March 17, 2016 

City New Service 

 

The Los Angeles Water and Power Commission approved penalties this week targeting residential customers who use an excessive amount of water.

 

The proposed penalties come after Councilman Paul Koretz called last year for a more aggressive approach to compel the city's top water users -- such as a Bel Air homeowner who used 11.8 million gallons of water in a recent year -- to curb their usage.

 

If approved by the City Council and the mayor, the penalties would be assessed against customers who use an unreasonably high amount of water compared to what is actually needed to maintain their property according to state guidelines, and they fail to take steps to conserve.

 

Under the penalty plan approved by the commission, LADWP officials would visit the property of customers who enter "tier 4," the highest water rate tier, to investigate the reasons for the high rate of water use. The LADWP would then work with the customer on a water budget and conservation plan. A customer who uses more water than is budgeted or fails to allow LADWP officials to audit their property would pay financial penalties depending on the severity of the drought or degree of the city's water emergency.

 

The city is in the second of the six phases of its emergency water ordinance, so penalties would be $1,000 per month for the first five months they are in violation. The penalties go up to $2,000 per month if the customer continues to be in violation for the next six months, then to $3,000 at the 12th month and ultimately to $4,000 at 18 months or more.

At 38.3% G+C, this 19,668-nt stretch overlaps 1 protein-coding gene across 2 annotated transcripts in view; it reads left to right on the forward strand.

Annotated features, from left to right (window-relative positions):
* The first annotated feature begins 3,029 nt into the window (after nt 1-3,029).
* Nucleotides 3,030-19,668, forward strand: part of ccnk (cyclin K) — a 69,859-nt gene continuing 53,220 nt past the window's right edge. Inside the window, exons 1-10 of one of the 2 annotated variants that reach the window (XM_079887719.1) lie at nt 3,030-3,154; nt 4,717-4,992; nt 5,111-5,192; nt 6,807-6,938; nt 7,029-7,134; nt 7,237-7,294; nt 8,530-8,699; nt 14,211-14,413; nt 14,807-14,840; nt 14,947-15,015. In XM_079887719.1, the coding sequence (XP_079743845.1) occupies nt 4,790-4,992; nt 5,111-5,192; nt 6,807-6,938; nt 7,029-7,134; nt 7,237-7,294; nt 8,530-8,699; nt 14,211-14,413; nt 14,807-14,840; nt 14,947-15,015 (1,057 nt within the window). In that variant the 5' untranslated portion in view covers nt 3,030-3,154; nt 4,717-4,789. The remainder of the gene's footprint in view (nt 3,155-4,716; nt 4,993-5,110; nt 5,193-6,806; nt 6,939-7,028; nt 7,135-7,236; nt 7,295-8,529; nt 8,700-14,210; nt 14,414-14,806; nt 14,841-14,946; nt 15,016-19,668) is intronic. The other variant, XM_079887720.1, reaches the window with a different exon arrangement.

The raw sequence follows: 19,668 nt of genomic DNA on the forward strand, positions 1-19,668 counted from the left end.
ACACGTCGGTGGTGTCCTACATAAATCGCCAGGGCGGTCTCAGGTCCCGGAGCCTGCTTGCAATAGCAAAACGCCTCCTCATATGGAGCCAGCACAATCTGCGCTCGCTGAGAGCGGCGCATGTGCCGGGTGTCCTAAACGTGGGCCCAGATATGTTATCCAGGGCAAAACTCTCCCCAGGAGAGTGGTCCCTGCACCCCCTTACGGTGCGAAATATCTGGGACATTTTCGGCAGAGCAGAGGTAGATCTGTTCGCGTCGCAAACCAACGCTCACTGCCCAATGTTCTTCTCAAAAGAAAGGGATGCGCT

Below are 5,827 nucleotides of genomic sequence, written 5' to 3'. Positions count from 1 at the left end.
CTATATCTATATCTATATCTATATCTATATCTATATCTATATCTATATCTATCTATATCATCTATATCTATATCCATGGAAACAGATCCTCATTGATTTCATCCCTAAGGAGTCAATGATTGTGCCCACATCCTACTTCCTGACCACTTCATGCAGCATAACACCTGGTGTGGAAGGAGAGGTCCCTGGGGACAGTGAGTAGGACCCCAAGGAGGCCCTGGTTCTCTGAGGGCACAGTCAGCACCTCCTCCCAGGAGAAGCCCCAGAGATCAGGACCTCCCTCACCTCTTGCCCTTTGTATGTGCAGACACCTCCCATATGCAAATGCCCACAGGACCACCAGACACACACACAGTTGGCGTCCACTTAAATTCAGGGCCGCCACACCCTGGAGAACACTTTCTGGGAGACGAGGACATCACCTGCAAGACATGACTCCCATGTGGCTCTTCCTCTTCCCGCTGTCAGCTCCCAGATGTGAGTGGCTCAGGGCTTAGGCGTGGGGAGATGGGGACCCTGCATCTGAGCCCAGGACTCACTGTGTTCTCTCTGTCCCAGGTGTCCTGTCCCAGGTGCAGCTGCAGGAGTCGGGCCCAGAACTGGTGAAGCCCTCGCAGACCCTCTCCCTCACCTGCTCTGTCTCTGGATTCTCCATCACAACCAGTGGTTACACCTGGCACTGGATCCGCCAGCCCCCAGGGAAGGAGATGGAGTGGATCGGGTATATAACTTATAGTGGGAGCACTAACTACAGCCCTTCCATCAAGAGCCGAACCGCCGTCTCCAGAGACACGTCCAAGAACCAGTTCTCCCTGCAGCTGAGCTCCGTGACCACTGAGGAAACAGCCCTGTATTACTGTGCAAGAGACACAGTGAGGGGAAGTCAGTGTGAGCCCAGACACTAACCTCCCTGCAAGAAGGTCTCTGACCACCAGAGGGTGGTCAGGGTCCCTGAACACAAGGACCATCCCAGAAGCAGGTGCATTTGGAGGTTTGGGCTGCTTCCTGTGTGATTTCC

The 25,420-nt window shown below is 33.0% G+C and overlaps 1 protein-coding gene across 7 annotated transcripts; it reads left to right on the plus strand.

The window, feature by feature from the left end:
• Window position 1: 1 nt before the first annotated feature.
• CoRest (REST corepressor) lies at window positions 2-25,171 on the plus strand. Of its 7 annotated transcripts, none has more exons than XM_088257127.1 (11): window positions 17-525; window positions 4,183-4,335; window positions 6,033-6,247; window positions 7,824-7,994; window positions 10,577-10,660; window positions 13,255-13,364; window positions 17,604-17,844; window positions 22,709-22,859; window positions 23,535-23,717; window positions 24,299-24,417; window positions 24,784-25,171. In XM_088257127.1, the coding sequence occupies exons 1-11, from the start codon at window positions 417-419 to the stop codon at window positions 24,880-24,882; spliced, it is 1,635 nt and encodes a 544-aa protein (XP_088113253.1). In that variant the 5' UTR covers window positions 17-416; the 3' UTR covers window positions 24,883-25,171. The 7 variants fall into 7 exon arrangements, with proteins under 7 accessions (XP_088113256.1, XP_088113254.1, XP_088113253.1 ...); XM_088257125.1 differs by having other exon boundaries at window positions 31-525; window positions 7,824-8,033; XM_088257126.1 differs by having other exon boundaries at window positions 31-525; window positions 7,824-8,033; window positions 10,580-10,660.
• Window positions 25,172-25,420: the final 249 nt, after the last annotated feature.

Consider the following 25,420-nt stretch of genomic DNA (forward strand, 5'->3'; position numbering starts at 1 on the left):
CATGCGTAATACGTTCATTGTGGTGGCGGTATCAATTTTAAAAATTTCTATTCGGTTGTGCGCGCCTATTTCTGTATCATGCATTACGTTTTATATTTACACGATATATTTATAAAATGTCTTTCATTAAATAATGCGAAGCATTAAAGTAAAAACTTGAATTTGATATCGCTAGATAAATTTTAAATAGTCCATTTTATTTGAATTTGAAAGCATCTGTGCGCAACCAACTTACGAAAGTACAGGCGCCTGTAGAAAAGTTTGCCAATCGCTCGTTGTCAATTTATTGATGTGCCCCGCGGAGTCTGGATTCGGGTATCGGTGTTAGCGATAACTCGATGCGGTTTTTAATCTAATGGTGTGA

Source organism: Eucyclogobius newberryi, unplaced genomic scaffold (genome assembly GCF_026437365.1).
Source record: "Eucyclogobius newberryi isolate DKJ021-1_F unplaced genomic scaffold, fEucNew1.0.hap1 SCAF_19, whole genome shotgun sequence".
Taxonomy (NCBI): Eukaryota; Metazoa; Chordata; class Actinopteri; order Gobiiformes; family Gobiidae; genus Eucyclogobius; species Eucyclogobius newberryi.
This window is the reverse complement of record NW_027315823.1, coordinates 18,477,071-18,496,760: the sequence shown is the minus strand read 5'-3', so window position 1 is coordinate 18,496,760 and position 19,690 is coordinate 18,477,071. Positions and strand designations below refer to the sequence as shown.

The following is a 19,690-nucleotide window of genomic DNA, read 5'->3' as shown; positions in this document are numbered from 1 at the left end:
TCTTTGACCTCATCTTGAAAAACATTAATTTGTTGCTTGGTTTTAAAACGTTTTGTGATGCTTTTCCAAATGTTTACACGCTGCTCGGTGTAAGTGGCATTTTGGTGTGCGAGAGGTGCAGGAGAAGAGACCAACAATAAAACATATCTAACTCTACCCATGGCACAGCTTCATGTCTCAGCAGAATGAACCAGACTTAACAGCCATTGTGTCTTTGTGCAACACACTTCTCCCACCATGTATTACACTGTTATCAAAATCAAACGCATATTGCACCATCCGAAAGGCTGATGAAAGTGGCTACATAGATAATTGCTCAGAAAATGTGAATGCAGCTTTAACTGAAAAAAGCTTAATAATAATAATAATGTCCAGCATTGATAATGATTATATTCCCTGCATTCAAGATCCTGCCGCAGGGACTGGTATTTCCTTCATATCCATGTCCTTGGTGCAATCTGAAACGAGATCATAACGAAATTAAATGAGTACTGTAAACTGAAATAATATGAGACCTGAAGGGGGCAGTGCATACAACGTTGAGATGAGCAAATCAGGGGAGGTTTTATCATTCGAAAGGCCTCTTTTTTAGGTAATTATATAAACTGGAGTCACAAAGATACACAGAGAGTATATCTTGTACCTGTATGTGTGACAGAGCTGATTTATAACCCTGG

Those penalties could ramp up if the city's water situation worsens and rules for phases three to six are in effect, with the highest financial penalty being $40,000 in phase five. If the customer is in violation during phase six, then the LADWP board has the authority to set the penalties as it sees fit.

 

LADWP officials said they found many of the high water-use customers they reached out to be cooperative and often did not know they were using such a large amount of water or had broken pipes that were leading to the high-use.

 

"A lot of people want to do the right thing," said LADWP spokeswoman Kim Hughes.

 

Koretz, whose district includes some of the city's heaviest water users, said it was "patently unfair for some Angelenos to make heroic efforts to reduce their water use while others waste all they want and simply write a check."

 

He added he was "pleased" to hear from LADWP staff that "the vast majority of the major water users have been more than willing to do the work necessary to drastically reduce their consumption." 

Category: Business



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